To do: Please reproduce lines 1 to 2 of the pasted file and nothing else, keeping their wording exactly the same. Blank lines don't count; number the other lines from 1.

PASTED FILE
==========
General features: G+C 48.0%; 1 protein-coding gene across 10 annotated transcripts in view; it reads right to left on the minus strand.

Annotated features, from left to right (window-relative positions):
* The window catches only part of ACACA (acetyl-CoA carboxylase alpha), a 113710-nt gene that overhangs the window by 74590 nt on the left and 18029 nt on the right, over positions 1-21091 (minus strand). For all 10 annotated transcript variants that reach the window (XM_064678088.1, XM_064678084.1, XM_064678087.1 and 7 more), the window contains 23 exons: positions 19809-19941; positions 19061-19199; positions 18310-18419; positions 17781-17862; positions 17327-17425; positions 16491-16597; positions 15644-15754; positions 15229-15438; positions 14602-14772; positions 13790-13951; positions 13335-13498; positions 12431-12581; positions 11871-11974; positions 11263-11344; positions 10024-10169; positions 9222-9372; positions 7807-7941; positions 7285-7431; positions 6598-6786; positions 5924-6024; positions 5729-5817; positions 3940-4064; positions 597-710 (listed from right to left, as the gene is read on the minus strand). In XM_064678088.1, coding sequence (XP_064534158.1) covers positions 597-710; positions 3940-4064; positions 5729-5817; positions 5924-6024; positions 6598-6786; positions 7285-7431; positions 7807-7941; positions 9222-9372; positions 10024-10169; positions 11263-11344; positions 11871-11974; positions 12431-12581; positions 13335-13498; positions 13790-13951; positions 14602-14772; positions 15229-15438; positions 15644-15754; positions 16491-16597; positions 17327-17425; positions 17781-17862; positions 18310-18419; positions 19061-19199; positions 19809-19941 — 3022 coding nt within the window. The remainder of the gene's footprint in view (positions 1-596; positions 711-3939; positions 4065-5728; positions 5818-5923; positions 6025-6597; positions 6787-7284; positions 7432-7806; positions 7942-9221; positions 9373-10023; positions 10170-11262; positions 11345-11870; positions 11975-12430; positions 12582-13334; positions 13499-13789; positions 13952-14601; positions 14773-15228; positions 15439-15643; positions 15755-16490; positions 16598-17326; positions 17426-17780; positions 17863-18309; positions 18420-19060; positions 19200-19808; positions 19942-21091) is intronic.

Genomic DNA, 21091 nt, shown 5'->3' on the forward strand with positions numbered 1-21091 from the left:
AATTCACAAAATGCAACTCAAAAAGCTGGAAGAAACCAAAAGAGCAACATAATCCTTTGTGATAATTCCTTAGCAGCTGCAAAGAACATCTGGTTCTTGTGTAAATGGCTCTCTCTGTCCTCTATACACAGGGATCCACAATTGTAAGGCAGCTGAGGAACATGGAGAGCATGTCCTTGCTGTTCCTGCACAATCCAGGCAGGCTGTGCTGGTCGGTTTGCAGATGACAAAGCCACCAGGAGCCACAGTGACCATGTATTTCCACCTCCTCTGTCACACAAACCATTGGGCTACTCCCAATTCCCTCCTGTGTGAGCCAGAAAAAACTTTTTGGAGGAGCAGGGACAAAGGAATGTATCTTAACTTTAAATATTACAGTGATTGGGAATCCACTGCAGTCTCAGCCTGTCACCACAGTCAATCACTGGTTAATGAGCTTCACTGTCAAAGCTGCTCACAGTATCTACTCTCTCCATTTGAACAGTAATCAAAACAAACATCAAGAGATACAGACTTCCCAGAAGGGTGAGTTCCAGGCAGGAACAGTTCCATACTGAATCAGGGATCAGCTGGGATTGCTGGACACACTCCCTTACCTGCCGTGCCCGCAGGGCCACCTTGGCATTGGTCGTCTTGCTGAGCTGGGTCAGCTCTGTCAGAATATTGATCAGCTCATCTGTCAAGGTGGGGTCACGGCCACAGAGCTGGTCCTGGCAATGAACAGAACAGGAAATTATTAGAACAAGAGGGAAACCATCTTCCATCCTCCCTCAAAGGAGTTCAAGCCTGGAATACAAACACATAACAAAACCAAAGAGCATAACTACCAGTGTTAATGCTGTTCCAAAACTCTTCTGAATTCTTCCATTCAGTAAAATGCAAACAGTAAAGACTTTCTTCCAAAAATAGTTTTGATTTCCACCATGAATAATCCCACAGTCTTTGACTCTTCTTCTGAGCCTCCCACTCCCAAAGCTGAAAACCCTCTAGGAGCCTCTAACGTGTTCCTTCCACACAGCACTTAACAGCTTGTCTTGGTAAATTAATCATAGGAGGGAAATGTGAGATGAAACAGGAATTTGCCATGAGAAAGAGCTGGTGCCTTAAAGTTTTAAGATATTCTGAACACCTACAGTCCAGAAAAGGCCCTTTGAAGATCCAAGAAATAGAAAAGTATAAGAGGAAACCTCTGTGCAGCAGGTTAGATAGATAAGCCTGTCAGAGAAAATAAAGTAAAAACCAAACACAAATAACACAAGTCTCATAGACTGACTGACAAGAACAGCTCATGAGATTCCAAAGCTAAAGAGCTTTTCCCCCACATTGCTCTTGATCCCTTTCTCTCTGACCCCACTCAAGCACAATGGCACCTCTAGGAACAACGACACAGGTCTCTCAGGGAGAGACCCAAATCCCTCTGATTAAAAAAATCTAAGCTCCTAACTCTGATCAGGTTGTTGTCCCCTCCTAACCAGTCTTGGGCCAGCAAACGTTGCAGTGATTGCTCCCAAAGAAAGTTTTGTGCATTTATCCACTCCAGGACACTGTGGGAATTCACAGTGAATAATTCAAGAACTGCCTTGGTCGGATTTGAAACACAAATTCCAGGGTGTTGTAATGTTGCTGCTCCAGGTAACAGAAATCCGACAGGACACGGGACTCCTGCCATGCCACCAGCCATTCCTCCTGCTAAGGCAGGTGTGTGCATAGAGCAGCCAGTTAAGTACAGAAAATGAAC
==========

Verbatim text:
General features: G+C 48.0%; 1 protein-coding gene across 10 annotated transcripts in view; it reads right to left on the minus strand.

Annotated features, from left to right (window-relative positions):